Thursday, February 05, 2009

What Waitangi Day means for New Zealanders

Signing of the Treaty of Waitangi, 1840 (Alexander Turnbull
Every year on 6 February, New Zealand marks the signing of the Treaty of Waitangi in 1840. The day was first officially commemorated in 1934, and has been a public holiday since 1974. For some people, Waitangi Day is simply a holiday; for many, it is also the occasion for reflecting on the Treaty and its significance as a founding document that is still helping to shape contemporary New Zealand.

The Treaty of Waitangi

The Treaty was concluded between representatives of the Crown and of Maori tribes and sub-tribes, and is named after the place in the Bay of Islands where the Treaty was first signed. The Treaty was not drafted as a constitution or a statute: It was a broad statement of principles upon which the British officials and Maori chiefs made a political compact or covenant to found a nation state and build a government in New Zealand to deal with pressing new circumstances.

The Treaty was prepared in just a few days. About 500 Maori debated the document for a day and a night before it was first signed by over 40 chiefs on 6 February 1840. Copies were then taken all around the country, and chiefs from many places added their signatures or marks. Eventually, about 540 chiefs gave their agreement.

The Treaty has three articles. In the English version, these are that Maori ceded the sovereignty of New Zealand to Britain; Maori gave the Crown an exclusive right to buy lands they wished to sell and, in return, were guaranteed full rights of ownership of their lands, forests, fisheries and other possessions; and Maori would have the rights and privileges of British subjects.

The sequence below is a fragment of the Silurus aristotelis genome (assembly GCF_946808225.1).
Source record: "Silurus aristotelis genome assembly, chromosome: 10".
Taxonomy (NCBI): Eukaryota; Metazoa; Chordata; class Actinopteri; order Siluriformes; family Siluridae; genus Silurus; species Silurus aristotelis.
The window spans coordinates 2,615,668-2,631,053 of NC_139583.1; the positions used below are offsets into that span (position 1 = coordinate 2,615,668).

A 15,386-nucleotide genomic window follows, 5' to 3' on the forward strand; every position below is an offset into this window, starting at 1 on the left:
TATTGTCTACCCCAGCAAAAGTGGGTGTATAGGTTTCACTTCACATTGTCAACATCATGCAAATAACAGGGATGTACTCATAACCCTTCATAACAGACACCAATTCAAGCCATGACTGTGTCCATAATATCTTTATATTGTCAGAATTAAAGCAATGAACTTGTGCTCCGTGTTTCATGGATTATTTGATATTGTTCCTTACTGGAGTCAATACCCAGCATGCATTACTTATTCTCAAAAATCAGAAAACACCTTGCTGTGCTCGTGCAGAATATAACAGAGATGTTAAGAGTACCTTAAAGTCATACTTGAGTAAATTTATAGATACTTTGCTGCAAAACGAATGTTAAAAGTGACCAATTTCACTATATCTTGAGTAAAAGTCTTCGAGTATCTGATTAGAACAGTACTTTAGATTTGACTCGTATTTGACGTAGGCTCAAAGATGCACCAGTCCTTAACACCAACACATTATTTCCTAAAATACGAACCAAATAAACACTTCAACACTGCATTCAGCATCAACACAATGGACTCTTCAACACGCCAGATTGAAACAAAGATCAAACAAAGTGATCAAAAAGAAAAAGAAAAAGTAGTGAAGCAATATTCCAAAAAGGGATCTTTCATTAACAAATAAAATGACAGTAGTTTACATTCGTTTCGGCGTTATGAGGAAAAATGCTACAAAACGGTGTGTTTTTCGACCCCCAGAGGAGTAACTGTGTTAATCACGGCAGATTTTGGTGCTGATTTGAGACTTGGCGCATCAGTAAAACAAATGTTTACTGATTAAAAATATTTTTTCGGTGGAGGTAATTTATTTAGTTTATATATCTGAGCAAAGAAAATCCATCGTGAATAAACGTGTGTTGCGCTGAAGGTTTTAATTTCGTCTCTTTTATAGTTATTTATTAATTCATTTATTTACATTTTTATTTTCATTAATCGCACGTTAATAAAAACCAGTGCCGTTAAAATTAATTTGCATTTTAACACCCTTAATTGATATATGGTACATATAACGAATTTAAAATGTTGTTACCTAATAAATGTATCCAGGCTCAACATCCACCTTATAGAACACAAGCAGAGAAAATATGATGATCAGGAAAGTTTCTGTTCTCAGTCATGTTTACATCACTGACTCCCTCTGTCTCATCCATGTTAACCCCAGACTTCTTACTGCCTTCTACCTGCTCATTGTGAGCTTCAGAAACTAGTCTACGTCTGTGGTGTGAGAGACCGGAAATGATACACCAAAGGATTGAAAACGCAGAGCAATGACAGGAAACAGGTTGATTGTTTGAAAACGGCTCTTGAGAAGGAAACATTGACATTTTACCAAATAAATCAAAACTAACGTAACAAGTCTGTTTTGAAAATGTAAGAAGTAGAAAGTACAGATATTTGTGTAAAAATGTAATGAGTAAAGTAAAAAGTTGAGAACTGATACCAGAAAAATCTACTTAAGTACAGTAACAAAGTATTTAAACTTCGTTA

The Treaty in Maori was intended to convey the meaning of the English version, but over time some important differences have been identified and debated. Most significantly, in the Maori version the word 'sovereignty' was translated as ‘kawanatanga’ (governance): some Maori believed that the governor would have authority over the settlers alone. The English version also guaranteed undisturbed possession of all “properties”, but the Maori version spoke of “taonga” (ie treasures, not necessarily those that are tangible).

Observing the Treaty today

Since 1840, some actions taken by New Zealand governments resulted in the alienation of Maori land, waters and other resources from their owners without proper consent or compensation. Maori have tried to have their grievances addressed, and some early governments made inadequate attempts to settle some of their claims. But recent governments have recognised that the way some land transactions took place was unjust, leaving a strong sense of grievance with the original owners and their descendants.

In 1975, a commission of inquiry called the Waitangi Tribunal was created, to investigate the Crown's alleged breaches of the Treaty, and make recommendations to government to provide recompense. Since 1985 the tribunal has been able to consider Crown acts and omissions dating back to 1840. This has provided Maori with an important means to have their grievances against the actions of past governments investigated. The Tribunal is not however a court of law. It has authority only to make recommendations, which in most instances do not bind the Crown, the claimants, or any others. But the Tribunal's process is more inquisitorial and less adversarial than that followed in the courts. And it can actively search out material and facts to help it decide on a claim (courts are limited in their ability to do this).

If the government decides to accept the Tribunal’s recommendation to settle a claim, a separate body (the Office of Treaty Settlements) then negotiates on behalf of the Crown with the claimants. Once claimants and the Crown agree on the terms of a settlement, they sign a deed, and the Crown passes legislation to give effect to it and remove the tribunal's ability to inquire further into that claim.

More than 1000 claims have been lodged with the tribunal. Several large historical claims have already been settled, with a total value of NZ$600 million (over 400 million Kina).

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